Essays on Retail Buyer Behavior Vis-à-Vis Contemporary Retail Market Phenomena: Field Experiments among Professional Retail Buyers and Individual Consumers
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Aalto University publication series BUSINESS + ECONOMY, 1/2023
AbstractIn recent years, the market position of retail companies has strengthened substantially in many countries, vis-à-vis product manufacturers and brands. This development has led to the fact that the power of professional retail buyers or purchase managers has grown considerably relative to brand manufacturers and marketers. At the same time, individual, non-professional consumers have also been increasingly rendered into direct customers for brand manufacturers, as the latter has engaged in “encroachment,” launching their own retail channels and stores, both offline and online. Moreover, recent years have also witnessed the emergence and proliferation of many other trending phenomena in consumer retail markets. To name but a few, e-commerce and online retailing have seized a considerable part of the overall retail market, more and more consumers prefer environmentally friendly, green, and organic choices, and a growing amount of business operations of both retailers and brand manufacturers are being automated, robotized, or augmented by artificial intelligence (AI). My primary target with this doctoral dissertation is to investigate the contemporary behaviors of professional retail buyers in 2020s. Secondarily, I also aim to investigate the behaviors of individual consumers, insofar as they act in their new role of being direct customers to brand manufacturers, buying fast-moving consumer goods (FMCGs) through manufacturers’ own retail stores online. Specifically, the goal of article (1) is to examine whether retail buyers’ behavior vis-à-vis brand manufacturers’ marketing efforts—especially price promotions—resembles the behavior of lay consumers or that of professional industrial buyers. Article (1) also addresses one of the aforementioned contemporary phenomena: the role of organic product features and advertising claims in retail buyer behavior. In turn, article (2) aims to investigate how professional retail buyers behave towards products produced by automation vs. handcraft. Finally, article (3) shifts the focus from professional retail buyers to the behavior of consumers, and their role as direct buyers of FMCGs from brand manufacturers. In addition, article (3) also addresses the contemporary retail market phenomenon of organic marketing of FMCGs.In order to get practical, real-market data for my research, I chose field experiments as my primary research method in all the three articles. Conducting field experiments on retail buyer behavior is a noteworthy methodological contribution for the literature as well, as prior research has mostly been limited to surveys and laboratory experiments. To complement the field experiments, I also utilized qualitative pre-studies in articles (1) and (3), in order to inductively develop hypotheses for the main field experiment to test. In article (1), a qualitative survey was conducted among professional retail buyers, while in article (3), we employed a qualitative researcher-introspection method. As to the findings of the studies reported in this dissertation, the field experiment in article (1) revealed that a price promotion, especially for a new FMCG product, had a negative effect on professional retail buyers’ demand for the product. We interpret this effect to be a manifestation of the fact that retail buyers’ purchasing behavior resembles rather that of rational industrial buyers than that of naive lay consumers. The negative effect may also be explained by the fact that retail buyers may have grown increasingly skeptical against continuous new product launches by brand manufacturers, particularly if the new products are promoted with discounts at the very beginning. In article (2) our field experiment, showed that among professional retail buyers, attraction towards products produced with automation vs. handcraft may essentially depend on the type of retailer. Specifically, buyers of independent, non-chain drugstores, as well as buyers of stores that also operated an online store, favored products produced with automation, whereas buyers of chain stores and buyers of stores without online operations favored products produced with handcraft. We interpret this to be potentially due to the fact that the buyers of the latter type of retail stores have grown sceptic and/or tired of the automation/AI hype prominent in markets and media currently. In other words, these buyers may find advertisements that mention the automated production technology behind a given product as some kind of ”robot-washing.” Finally, article (3) reported on a field experiment among non-professional consumers who may also increasingly act as direct customers for brand manufacturers, in manufacturers’ own online stores. While prior research on organic products’ price promotions had questioned the effectiveness of price discounts for organic products, our field experiment in article (3) yielded contrasting results. In our field experiment, a price promotion with an organic advertising claim actually led to greater attraction of consumers to the product than a price promotion of the same product without explicit or implicit organic claims, or the same ad without the price promotion.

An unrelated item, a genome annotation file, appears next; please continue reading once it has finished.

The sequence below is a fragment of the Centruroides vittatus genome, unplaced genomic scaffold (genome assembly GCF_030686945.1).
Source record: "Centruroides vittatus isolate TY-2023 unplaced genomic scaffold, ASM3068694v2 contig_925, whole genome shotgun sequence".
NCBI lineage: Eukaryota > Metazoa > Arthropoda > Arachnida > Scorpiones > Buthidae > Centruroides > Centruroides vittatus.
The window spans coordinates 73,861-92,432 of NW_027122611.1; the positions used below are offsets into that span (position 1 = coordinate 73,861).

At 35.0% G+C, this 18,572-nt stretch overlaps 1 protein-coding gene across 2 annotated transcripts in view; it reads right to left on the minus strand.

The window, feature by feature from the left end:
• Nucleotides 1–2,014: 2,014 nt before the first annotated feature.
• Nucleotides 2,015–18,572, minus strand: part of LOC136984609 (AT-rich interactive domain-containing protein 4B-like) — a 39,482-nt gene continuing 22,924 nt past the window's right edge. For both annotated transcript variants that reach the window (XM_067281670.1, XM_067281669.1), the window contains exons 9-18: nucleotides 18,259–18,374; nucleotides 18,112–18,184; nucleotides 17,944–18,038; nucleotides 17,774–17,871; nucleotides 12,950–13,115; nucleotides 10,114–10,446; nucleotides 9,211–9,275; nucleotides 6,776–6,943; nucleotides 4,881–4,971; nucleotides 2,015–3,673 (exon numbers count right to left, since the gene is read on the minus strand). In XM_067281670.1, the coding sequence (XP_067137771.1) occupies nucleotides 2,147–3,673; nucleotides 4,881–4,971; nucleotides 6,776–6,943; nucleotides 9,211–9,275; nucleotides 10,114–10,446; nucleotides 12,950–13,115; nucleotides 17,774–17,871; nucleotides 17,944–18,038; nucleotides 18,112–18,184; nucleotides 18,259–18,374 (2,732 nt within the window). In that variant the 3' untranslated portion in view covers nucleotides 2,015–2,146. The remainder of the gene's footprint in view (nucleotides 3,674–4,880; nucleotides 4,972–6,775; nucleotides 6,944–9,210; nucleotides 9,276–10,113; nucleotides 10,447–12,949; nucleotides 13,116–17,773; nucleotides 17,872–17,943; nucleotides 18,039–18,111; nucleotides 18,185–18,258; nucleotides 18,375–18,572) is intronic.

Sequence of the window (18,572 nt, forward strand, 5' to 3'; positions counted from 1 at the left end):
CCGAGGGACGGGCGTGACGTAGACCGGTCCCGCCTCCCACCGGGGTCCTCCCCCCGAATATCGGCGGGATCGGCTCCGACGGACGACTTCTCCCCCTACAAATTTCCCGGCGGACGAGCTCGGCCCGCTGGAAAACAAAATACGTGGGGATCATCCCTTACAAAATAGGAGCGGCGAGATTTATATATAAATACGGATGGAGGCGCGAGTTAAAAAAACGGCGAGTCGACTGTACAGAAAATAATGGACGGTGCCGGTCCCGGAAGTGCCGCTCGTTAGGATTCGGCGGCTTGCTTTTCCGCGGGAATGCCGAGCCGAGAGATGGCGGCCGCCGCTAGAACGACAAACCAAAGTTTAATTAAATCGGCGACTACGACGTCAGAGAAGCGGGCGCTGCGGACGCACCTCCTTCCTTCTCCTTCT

retail buyers, consumers, manufacturer encroachment, organic products, green advertising, automation, handcraft, price promotions, price discounts